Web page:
# How does the dual 5V and 3.3V output on the Uno R3 work exactly?

I'm constructing a circuit that needs both voltage supplies (for 3.3V RFID and 5V relay, GPS and screen) but the Uno is physically too big so I need to use a nano or mini pro, both of which I can only get in 5V. I understand how to use a regulator to drop 5V to 3.3V for the RFID-IC power but I keep seeing instructions to use a level shifter between the IC outputs and arduino input pins. I was just wondering if the Uno has a built-in level shifter for all pins or some other method as the I/O pins do not have specified voltages or uses.

Pins of the UNO/Nano/Mini/Mega board are connected to GPIO pins of the MCU without any additional circuit. The ATmega MCU running at 5 V will sense 3.3 V as HIGH because of the threshold level to convert voltage to logic state.

ATmega will read the pin HIGH from 0.6 * Vcc, so at 5 V Vcc the threshold is 3 V.

Sources:

There are no built-in level shifters on the Uno; it doesn't need them. Uno's 3.3v pin is merely a convenience for supplying a low-current 3.3v device but there is no provision made for level shifting if/when that is necessary.

Genuine Uno's can deliver a max of 150mA to the 3.3v pin, so plan your current-budget conservatively. In my dual-voltage designs (2 voltage rails on a board with 3.3v & 5v parts), I reduce the "raw" 5v with a 3.3v regulator (typically an LM1117-3.3 part) rather than drawing it off of the regulated 5v power. (I put "raw" in quotes because I usually supply the board with a pre-regulated 5 volts (USB or wall-wart).

For I/O levels, a 3.3v part's HIGH level is within the range of what Uno will read as HIGH. In the other direction, Uno's HIGH level is too high for a 3.3v part and needs to be shifted down to 3.3v. If there are only one or two such signals (Uno -> 3.3v device), a voltage divider circuit would be less expensive and use less board space than a level-shifter. The level-shifter board would be an extra purchase but it is a quick and dirty solution if you have the space for it.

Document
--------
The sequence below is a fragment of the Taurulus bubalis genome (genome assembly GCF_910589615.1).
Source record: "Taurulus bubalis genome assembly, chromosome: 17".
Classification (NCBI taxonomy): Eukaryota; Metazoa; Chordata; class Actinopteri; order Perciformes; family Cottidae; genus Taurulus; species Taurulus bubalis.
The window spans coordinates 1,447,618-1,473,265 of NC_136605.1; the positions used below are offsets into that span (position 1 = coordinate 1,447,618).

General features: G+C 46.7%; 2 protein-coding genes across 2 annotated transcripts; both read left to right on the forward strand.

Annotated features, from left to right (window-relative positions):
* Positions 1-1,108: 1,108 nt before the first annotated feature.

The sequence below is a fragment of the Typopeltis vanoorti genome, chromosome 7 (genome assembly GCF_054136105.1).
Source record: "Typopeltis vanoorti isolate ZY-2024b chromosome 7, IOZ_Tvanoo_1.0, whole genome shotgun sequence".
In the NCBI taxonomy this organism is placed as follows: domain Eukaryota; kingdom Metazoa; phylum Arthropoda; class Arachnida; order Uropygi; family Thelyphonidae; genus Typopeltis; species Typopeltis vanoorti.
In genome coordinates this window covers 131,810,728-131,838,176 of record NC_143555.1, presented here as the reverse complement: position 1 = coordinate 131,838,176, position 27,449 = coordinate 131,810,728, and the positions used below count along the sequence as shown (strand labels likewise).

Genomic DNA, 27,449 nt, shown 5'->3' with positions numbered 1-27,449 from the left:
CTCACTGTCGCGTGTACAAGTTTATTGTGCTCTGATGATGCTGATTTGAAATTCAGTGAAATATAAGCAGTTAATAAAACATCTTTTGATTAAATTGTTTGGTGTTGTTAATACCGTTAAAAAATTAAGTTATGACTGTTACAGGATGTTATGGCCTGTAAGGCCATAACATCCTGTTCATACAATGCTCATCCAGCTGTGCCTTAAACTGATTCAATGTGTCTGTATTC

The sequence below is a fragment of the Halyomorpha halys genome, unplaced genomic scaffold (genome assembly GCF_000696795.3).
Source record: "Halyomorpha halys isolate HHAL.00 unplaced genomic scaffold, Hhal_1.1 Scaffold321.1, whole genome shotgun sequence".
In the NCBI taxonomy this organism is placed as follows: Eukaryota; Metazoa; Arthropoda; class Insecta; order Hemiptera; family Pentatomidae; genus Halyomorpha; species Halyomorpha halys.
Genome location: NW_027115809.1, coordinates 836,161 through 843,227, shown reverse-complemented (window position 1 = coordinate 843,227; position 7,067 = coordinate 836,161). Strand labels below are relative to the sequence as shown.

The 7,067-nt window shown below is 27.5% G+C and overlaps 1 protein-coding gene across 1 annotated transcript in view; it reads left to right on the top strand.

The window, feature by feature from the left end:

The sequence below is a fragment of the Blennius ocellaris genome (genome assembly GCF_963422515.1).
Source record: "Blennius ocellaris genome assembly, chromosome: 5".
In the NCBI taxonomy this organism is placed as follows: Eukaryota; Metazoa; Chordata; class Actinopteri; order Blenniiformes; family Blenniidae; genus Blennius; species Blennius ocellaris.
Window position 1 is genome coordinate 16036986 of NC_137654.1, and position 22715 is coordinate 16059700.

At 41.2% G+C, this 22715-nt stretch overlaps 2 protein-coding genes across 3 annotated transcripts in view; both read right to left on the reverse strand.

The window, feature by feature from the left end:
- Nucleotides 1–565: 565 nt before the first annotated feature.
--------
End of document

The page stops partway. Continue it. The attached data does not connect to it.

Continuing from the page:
You can get pro-mini in 3.3V, but this has little to do with your problem.

The nano runs on 5V, but has an on-board regulator which supplies 3.3V power, although the logic I/O is 5V.

Level shifters can be used to perform logic level translation, but are not always needed.

The output of a 3.3V logic circuit will drive the INPUT of a 5V logic circuit (technically this is marginal, but works in practice).

5V logic outputs can be connected to 3.3V inputs with a simple voltage divider (you can use level shifter or other methods). Without some means of limiting voltage there is a risk of damaging the 3.3V logic.

Without more detail of exactly what you are planning it is not possible to be more precise.

• Thanks, my question was mainly to clarify my own understanding of why a 5V nano or pro-mini would need a level shifter but the Uno does not. Jun 10 '19 at 16:34
• I am building an e-bike security system. Part 1 is a rfid reader embedded in the handle bar which the arduino uses as a test for the presence and ownership (via nfc ring) of the rider, driving a relay to connect the accelerator while authorised user is present. Part 2 is a GPS tracker which disables all of the bike functions when activated. Part 3 is a possible future addition which will be a display unit replacing the current factory unit. Jun 10 '19 at 16:44
• @DanBailey, "why a 5V nano or pro-mini would need a level shifter but the Uno does not". not one of them needs logic level conversion from 3.3 V on input pin and any 3.3 V input controlled by them and not 5 V tolerant should have a logic level conversion
– Juraj
Jun 10 '19 at 17:02